Asian Investors Risk Losses on Dollar Holdings After S&P Outlook Cut

S&P's threat to downgrade the U.S.'s AAA credit rating is a wake up call for Asian investors, according to one senior economist.


John Silvia, Chief Economist at Wells Fargo told CNBC on Tuesday that the current U.S. budget situation was unsustainable over time.

"If significant progress is not made you will probably get a depreciating dollar, probably higher interest rates, higher inflation, which means that many Asian investors will have capital losses on their U.S. treasury portfolios," Silvia added.

Asian central banks are big holders of U.S. government debt. China is the world's largest owner of Treasurys with $1.154 trillion worth of the paper according to data from February. Japan is the second-largest holder of the debt with $890 billion. But even other, smaller central banks have large holdings. According to Treasury data online, Taiwan has $156 billion and Hong Kong $124 billion.

Several analysts agreed that the S&P report would speed up the decline of the dollar.

Rudy Martin, emerging markets analyst at Weiss Research said the ratings downgrade had effectively already happened over the weekend when at a meeting of BRIC nations, the bloc said they would work towards the establishment of a new reserve currency.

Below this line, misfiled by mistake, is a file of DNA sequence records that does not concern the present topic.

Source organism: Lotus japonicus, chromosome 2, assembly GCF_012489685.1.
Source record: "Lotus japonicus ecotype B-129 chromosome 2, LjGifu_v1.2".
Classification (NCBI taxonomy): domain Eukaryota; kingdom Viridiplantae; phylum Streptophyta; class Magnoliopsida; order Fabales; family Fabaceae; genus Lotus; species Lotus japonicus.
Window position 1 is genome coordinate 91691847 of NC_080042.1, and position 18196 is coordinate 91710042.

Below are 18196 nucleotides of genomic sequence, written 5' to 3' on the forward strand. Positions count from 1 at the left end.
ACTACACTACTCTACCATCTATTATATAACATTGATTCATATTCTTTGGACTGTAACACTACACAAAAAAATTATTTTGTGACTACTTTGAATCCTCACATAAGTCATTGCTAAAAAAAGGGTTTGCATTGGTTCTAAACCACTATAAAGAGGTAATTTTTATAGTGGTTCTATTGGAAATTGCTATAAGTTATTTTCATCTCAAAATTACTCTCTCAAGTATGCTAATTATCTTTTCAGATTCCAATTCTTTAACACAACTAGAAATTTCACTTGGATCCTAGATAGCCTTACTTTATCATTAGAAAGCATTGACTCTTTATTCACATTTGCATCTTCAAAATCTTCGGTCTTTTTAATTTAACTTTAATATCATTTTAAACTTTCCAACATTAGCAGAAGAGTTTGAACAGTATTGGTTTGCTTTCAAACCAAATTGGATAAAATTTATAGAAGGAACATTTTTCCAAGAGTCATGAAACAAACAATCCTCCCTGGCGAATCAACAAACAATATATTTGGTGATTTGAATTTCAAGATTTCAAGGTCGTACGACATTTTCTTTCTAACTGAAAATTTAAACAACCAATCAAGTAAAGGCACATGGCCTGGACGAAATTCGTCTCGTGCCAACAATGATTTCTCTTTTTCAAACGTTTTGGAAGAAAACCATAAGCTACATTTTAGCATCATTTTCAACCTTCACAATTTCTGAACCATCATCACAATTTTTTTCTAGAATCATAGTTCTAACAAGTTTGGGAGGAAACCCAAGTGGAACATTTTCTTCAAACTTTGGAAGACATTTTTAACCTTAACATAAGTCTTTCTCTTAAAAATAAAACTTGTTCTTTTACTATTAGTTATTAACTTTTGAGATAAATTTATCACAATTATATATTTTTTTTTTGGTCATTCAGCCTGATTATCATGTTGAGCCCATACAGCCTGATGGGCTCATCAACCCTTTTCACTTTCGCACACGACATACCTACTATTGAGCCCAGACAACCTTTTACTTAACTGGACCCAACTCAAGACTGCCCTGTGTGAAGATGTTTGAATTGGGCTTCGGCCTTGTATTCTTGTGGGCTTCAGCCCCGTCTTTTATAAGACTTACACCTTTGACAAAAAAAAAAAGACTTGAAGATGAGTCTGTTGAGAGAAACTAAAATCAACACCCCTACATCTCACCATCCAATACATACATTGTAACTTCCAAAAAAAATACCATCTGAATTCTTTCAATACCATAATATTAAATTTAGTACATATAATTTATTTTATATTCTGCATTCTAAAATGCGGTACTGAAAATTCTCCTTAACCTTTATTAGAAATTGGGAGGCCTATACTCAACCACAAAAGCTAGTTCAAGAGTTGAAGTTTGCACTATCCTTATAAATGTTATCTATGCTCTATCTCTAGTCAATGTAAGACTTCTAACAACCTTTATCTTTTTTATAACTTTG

"The U.S. controlled the casino and used their own currency and effectively over the weekend Brazil, Russia, India, China and South Africa got together and said we're going to set up our own casino, using our own currencies for trade and using our own currencies for reserve measures," Martin told CNBC.

But China is unlikely to reduce its holdings of dollars in the near-term according to Martin and other analysts.

"You've heard this from PIMCO and you've heard this from a variety of long-term investment managers, it takes time to move large amounts of capital from one positioning structure to another," Martin said.

The S&P report led to a drop in stocks overnight, with the Dow dropping 1.1 percent, but ironically Treasurys rallied and yields dropped as investors sought safe-havens.

Speaking before S&P slapped the negative outlook on the U.S., Chi Lo the CEO of HFT Investment Management in Hong Kong said, "If (China) cuts its U.S. Treasury holdings significantly, other central banks and investors might follow, prompting a crash in the USD exchange rate... Due to this potential damage, it is unlikely that China would cut its Treasury holdings quickly and sharply."

In the near-term, though, the slow decline of the dollar is likely to continue to boost alternative assets such as commodities.

Marc Faber who has been a critic of the large fiscal deficits in the U.S. and the Fed's easy money policy told CNBC on Monday that investors need to diversify out of the dollar. He recommended investors accumulate gold and silver and "be their own central banks."